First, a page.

In general, for Russia, the ratio of carbon capacity in the 0–50 cm layer of non-forest land to forest land is 1.9. In the European part of the country, where there are a lot of bogs in the northern territories, this ratio rises to 3.0 (Chestnykh et al. 2004). Consequently, non-forest lands in the structure of forest cover lands act as the main accumulator of biological carbon in the entire biome of boreal forests. At the same time, the Csoil of the bogs determines the priorities of individual regions in the total carbon reserves of the forest cover lands, and not only in its non-forest lands.

This is clearly seen in Figure 1, which shows a map of the distribution of average stocks of soil carbon in the 0–50 cm layer over forest regions. It can be seen that the maximum mean values are observed in pre-tundra forests and northern taiga regions, as well as in the North Ural region. The minimum mean values are observed in the coniferous-deciduous area with a small share of non-forest lands. For the desert region, the data are absent at all, since they are not included in the database. Of interest are the data for the North Caucasus region with a total small area of 2.23 million ha, i.e. it is one of the smallest allotments, the mean values are significant reaching 112.07 t ha-1; total reserves are equal to 250 106 t that is explained by a large number of arable lands in this region.

C t/ha
Soil layer of 0-50 cm

Figure 1. Average carbon reserves (t C ha-1) in the 0–50 cm soil layer in the forest cover lands of the European-Ural part of the Russian Federation

The distribution of profiles from the database of biotopes of forest regions in the European-Ural part of Russia is uneven (diamonds in the figure). There are biotopes, for which data are not available for some forest regions. For example, there is no data on “bogs” in the middle Ural, southern taiga area, and the area of coniferous-deciduous forests; there are no profiles in the widely represented aspen forests of the southern taiga, the middle and southern Urals; there is a lack of data on the larch and birch categories from the North Ural forest region, etc. (the listed biotopes occupy an area of more than 800 thousand ha in the corresponding forest regions). To further fill the database of soil characteristics, it is necessary either to use the literature resources, or to take field measurements to fill in the missing information.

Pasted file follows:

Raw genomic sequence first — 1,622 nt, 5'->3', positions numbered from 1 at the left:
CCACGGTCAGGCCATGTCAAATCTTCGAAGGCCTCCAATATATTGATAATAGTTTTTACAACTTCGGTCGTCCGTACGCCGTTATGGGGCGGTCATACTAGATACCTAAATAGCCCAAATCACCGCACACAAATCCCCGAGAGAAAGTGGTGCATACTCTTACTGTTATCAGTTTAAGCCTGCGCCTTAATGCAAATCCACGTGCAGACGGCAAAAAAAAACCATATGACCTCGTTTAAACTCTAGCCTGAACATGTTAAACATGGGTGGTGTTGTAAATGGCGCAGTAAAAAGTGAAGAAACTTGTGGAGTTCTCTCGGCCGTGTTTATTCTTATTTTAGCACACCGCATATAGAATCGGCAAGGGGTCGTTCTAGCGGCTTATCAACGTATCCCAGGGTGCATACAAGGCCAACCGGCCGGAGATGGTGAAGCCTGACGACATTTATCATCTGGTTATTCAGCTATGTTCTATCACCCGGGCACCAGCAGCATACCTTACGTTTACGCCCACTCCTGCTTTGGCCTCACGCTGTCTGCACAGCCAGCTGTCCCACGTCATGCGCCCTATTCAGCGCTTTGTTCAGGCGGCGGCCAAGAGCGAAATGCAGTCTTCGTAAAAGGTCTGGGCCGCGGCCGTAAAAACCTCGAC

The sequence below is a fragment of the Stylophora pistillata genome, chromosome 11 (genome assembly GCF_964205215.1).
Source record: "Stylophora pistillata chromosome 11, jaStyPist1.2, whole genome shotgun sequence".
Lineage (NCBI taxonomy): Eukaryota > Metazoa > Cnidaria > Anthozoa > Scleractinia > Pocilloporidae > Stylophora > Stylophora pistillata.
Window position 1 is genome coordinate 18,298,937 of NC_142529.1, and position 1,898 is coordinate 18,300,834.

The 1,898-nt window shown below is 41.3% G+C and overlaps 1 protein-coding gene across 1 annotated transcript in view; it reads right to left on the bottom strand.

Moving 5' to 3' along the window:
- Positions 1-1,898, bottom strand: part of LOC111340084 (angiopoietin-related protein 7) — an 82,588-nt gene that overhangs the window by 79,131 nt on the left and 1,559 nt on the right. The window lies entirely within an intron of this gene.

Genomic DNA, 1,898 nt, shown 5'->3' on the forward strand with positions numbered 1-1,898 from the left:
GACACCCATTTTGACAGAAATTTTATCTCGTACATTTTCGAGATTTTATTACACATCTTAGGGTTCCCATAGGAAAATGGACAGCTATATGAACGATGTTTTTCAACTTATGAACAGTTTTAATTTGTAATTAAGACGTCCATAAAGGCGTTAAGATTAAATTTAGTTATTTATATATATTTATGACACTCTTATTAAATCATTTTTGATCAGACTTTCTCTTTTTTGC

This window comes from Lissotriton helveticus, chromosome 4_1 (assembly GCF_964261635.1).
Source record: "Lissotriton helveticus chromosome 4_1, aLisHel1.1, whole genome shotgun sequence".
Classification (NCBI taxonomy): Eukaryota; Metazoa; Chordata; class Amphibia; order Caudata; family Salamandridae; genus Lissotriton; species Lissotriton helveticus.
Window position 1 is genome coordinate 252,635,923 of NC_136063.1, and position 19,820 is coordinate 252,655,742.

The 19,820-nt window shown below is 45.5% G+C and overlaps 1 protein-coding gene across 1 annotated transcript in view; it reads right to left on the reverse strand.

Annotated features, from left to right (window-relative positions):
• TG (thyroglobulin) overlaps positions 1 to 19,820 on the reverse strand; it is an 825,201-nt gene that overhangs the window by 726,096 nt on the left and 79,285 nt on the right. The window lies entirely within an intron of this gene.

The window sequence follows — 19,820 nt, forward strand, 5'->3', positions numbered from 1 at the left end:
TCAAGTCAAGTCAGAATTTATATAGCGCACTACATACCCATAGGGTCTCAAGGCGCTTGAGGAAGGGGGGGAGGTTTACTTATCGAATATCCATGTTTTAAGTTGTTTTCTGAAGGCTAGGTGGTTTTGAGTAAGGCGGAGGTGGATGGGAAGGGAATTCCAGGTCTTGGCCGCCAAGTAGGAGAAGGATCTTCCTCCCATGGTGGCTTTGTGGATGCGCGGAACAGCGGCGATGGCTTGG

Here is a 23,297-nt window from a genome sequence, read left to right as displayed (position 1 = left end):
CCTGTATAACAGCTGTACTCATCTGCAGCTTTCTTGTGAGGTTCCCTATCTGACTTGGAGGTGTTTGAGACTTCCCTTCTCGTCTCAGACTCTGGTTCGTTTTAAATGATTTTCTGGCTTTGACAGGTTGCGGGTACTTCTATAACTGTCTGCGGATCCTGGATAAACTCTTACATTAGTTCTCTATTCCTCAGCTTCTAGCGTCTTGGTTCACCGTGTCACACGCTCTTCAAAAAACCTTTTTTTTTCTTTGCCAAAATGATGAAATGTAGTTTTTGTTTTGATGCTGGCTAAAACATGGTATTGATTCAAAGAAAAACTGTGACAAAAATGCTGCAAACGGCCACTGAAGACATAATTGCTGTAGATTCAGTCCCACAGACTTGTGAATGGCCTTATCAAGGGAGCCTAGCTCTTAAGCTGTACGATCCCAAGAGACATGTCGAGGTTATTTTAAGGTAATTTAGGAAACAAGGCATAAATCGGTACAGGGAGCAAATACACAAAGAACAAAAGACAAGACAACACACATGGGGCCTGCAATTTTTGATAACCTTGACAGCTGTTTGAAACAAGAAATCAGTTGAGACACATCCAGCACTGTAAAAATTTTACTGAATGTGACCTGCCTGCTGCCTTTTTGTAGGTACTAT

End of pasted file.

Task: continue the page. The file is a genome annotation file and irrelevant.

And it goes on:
The estimation of soil carbon stocks in the territory of the European-Ural part of Russia is made using the topologies adopted in the classification of categories of forest cover lands in the State Forest Inventory (SFI). The attribution of each profile to the forest region and the category of land (“biotope”) was established using the coordinates and descriptions of soil profiles from the available database (Chestnykh, Zamolodchikov, 2018). For each forest region of the European-Ural part of Russia, we obtained the shares of land cover variants (dominant species for forested lands and variants for unforested lands). The mean values of soil carbon for forest regions weighted over the areas of biotopes were obtained based on the representativeness of “biotopes” in forest regions.  Thus, the average values of soil carbon were calculated by weighting the data on the proportions of the present category of land (biotope) in the corresponding forest area.

The final data are in good agreement with the estimates obtained earlier by other authors, although our results are hardly comparable with most published works due to the use of fundamentally different approaches to the spatial grouping of data. Namely, our data are aggregated according to biological “biotopic” criteria, while in most works by other authors the topological basis for aggregation consists in soil types themselves or soil maps.

One of the consequences of the work done was the identification of “holes” – biotopes, for which there is no soil data for some forest regions. It is desirable to perform appropriate work to obtain a more complete picture of the distribution of soil carbon in the forest cover lands.


The study was supported by the Russian Science Foundation No. 19-77-30015 “Development of methods and technologies for the integrated use of Earth remote sensing data from space for the development of a national monitoring system for the carbon budget of Russian forests in the context of global climate change”, conducted within the framework of the state task of the CEPL RAS No. АААА-А18-118052590019-7.


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Reviewer: PhD in biology, researcher Osipov A.F.

[1] Subsequent databases of the state forest inventory (SFI) are available only at the level of the constituent entities of the Russian Federation.